What makes a game great? Is it the ability to play with friends, the graphics, the plot/story line, the genre or how long you can play the game? There isn’t really an answer to some people. It’s either that they like or they don’t. Some people can’t form an opinion off of others. Well, I’m writing for the people who form opinions off of others.
I’m not writing an essay on what makes games great. I’m just writing a review for the expansion for Civilization 5, entitled Gods and Kings. And in my opinion, this is one of the greatest games of all time. However, I have a friend who I bought the game for and he doesn’t even like it. He played 30 minutes online with me and almost got taken over by barbarians. He then left because he didn’t want to take the time to learn how to play the game. And this isn’t some game where if you have no prerequisite knowledge on, then you can’t expect your very first game to go easily. You have to have played a few games to get the hang of it or you could be a Civilization fan who has played all the games.
That said, there are still new features in Civilization 5 that you have to get used to. So, I’m going to put this review up for the Civilization fans who are still sitting on the fence about getting Gods and Kings. Now, you may think that $30 is a lot to pay for an expansion and, well, it is. The price will go down after awhile, but why wait? $30 for this expansion, in my opinion, is worth every penny.
In Gods and Kings, there are 27 new units, 13 new buildings, nine new wonders, nine new civilizations to play as and 52 new achievements. The feeling that these alone bring to the game is a good one. You can set up machine gunners to defend your boarders in the later years of the game and they finally put in the Mayan with their special unit which are replace archers and they have the Mayan long count which gives you a great person every Mayan 365 years or so. They also put in Ethiopia, Huns, Netherlands, Sweden, Byzantium, Carthage and my personal favourites the Celts, which I have roots in, hence why they are my favourite. Now, the Huns have a battering ram used for city siege which gives a 300% bonus and can only attack cities and replaces the spear men. If you like taking cities early on, then play as the Huns.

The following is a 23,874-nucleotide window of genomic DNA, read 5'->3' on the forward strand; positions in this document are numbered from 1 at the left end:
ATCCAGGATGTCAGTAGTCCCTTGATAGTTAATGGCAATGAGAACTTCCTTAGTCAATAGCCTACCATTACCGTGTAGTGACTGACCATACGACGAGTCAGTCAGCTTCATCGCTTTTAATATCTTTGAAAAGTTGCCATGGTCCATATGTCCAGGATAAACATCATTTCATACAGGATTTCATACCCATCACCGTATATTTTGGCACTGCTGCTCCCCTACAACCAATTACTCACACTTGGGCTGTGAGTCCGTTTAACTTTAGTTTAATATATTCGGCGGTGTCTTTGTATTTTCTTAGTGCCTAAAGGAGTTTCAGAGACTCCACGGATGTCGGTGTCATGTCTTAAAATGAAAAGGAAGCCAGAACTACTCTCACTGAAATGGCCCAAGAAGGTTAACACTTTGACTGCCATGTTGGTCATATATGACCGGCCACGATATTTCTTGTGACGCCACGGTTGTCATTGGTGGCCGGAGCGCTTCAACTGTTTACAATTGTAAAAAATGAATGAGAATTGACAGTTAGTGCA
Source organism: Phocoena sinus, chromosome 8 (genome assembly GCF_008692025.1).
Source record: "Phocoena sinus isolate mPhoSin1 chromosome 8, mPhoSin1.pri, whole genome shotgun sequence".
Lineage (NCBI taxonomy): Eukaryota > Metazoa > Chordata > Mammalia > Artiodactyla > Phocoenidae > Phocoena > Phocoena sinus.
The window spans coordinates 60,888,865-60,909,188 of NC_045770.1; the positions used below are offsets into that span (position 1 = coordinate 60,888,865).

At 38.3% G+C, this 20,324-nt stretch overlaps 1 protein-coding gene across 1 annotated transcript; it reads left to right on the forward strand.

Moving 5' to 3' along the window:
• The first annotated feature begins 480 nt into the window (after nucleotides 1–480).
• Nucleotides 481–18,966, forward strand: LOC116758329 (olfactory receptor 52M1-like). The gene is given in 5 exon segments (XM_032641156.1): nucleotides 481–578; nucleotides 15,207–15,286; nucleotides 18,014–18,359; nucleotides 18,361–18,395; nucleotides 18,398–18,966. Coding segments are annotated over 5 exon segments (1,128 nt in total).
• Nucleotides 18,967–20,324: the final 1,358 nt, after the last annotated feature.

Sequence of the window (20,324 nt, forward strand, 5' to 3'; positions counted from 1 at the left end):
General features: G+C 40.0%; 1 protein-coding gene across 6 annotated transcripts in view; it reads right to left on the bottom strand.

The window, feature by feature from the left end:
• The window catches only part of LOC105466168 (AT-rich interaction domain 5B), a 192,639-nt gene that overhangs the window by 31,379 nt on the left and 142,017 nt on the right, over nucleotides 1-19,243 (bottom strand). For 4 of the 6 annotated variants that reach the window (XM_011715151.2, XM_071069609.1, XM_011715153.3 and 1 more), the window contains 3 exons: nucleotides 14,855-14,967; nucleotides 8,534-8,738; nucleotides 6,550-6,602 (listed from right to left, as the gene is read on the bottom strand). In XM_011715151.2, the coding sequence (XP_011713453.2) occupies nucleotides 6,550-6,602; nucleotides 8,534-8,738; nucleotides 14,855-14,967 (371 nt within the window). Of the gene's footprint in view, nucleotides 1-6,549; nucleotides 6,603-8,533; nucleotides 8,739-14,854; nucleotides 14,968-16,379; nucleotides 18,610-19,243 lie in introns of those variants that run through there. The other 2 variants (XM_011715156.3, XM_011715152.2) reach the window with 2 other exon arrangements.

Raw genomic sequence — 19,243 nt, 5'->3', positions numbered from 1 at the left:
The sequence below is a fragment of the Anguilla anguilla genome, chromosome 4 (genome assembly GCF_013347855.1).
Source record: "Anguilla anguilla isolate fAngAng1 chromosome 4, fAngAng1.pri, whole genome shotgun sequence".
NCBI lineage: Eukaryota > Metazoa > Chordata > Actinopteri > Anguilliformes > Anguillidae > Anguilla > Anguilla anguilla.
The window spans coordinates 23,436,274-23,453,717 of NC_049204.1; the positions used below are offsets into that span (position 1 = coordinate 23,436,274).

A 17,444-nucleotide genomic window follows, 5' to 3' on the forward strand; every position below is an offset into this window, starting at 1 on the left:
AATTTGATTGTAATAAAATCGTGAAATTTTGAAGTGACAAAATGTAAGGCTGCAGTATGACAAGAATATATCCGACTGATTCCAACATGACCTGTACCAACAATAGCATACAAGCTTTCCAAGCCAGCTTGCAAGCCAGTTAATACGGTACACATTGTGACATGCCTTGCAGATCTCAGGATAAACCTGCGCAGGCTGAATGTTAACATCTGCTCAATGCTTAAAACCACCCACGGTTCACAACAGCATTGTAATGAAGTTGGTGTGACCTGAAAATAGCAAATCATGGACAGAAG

The new buildings have a lot to do with the addition of Faith. Now, Faith is accumulated like Culture, Gold and Science, and can be spent to found a pantheon first, which gives you bonus to help your civilization. Then, a religion can be founded, since you have to get 200 faith to have a chance at a great prophet, which can spread religion or at least found one. Religion gives a huge bonus to your civilization and adds an element to the game that just makes it one of the greats.